Jack London wrote, “I'd rather sing one wild song and burst my heart with it, than live a thousand years ...” Yet, I think we are more likely to live a thousand years and incoherently whisper a muted refrain with our last dying breath. You see, life is a terminal condition. We should not rush to finish it, nor should we strive to keep it. In the time we are given though, we should sing that one wild song we, and we alone, were meant to sing. Silence does not echo, here on earth or in eternity. And when we shuffle off this mortal coil all that can remain is the echo of our song.
So why do so many of us leave our songs left unsung?
Imagine this. Imagine an orchestra in an auditorium so packed that people are standing in the aisles prepared to hear beautiful music. Everyone has turned out. The rich people are sitting in their boxes. The poor people are crowding the doors. The conductor takes a solemn bow and faces his musicians. He smiles to himself, thinking how wonderful each of them sounded practicing in private, delighted that they'll finally get to share with the public. With a flair, he raises his hands and begins to gesture passionately. Nothing happens. Then there is a stuttering start. It does not sound good at all. Each musician is in his own rhythm, completely ignoring the maestro. The crowd that came to hear a symphony can only stand the cacophony for so long. Eventually the auditorium is empty and silent as every musician gives up in frustration and desperation.
How many of us are musicians who think we know better than our maestro? I know that I find myself in that position more often than I would like to admit. I find myself believing that just because I've been made first chair by the conductor, I must be more qualified than he to play my music. Sadly, I often don't realize this until I witness the auditorium emptying.
Just recently I was in this place. I had been watching my master. Then I got distracted and stopped. Rather than going one measure at a time, I was in a manic frenzy to do it all at once or none of it at all. I vacillated between the song I thought best and no song at all, finally defaulting to no song at all as I became aware that I lacked the brilliance and creativity of my maestro.
And that is how we leave the songs we were meant for unsung. We stop paying attention and before we know it we're whispering an imitation of our masterpiece on our deathbeds. Our only hope is to start paying attention before life catches up to us. Fortunately, we have a conductor who never stops gesturing to get our attention. Whatever bar we choose to enter on we are welcome. Regardless, all of our songs will culminate. The choice is ours for it to be a song that bursts our hearts with intensity or echoes faintly as a whimper that barely escapes.
Stripping away the analogy of music, what I'm really saying is God is speaking. If we are not listening, then we need to be. If we are listening, then we need to be responding. He is leading; we need to be following. Follow the direction that He is leading. Even when you don't understand. Especially when you don't understand. It will probably be more wild than we could have expected. If we're faithful we may burst our hearts before a thousand years of silence has passed without an echo.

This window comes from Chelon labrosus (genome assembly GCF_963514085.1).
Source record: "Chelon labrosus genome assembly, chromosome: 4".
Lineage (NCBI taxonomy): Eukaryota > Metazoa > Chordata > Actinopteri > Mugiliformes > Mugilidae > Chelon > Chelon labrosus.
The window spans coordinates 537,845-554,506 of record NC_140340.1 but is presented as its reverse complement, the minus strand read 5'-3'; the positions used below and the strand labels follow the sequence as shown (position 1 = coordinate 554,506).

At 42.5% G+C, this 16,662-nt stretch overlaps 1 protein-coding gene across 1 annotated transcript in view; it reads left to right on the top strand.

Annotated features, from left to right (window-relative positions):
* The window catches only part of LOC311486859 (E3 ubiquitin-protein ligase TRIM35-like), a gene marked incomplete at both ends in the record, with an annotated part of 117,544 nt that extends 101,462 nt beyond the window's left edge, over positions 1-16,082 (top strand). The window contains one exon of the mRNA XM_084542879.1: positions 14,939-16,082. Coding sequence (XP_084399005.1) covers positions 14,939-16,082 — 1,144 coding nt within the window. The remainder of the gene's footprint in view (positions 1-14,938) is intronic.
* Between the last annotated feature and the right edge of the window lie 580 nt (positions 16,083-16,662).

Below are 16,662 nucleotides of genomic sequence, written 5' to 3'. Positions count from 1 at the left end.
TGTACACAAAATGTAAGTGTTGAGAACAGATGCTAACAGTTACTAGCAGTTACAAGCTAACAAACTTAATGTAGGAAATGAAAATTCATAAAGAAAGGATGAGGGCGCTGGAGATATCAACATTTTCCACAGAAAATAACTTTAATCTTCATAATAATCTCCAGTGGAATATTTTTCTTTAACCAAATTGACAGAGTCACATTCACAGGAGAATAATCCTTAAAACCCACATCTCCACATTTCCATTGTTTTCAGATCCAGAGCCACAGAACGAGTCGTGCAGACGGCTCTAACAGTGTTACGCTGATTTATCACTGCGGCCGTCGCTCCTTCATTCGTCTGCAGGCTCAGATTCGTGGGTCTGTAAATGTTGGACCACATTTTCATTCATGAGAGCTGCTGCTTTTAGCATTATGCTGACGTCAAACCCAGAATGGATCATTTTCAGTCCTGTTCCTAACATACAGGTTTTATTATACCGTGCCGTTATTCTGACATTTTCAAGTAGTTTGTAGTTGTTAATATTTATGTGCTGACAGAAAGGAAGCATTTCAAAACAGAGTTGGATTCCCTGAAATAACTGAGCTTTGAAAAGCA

Life is such that if we rely solely upon ourselves we are quickly overcome by worries and woes. Yet if we fix our eyes on God we find the truth of Jeremiah 29:11-14.
“For I know the plans I have for you,” declares the Lord, “plans to prosper you and not to harm you, plans to give you hope and a future. Then you will call on me and come and pray to me, and I will listen to you. You will seek me and find me when you seek me with all your heart. I will be found by you,” declares the Lord, “and will bring you back from captivity.”
Our God is not only a masterful conductor, but a brilliant composer as well. In each of us there is a melody that He composed just for us. However, we, ourselves more than any circumstance, are apt to lock it away. That melody is what He wants to see set free with His love.
John Piper says, “God is most glorified in us, when we are most satisfied in Him.” It's a statement I believe is true, but that doesn't mean I always remember it. The first time I read that, it shocked me. I thought, God is glorified, just when we find satisfaction in Him? Surely that can't be! But surely it is. When we simply listen and respond to God we are satisfied and He is glorified.
The benefit of that communion is often mirrored in our relationships with other people. So, if ever it seems the auditorium of our lives is emptying, it should be an indication that something is wrong between the musician and the maestro. Yet, don't be discouraged, God is always inviting us to jump in on the next measure, in order to bring us back from our captivity.
Written by Ben Machia, 27 October 2014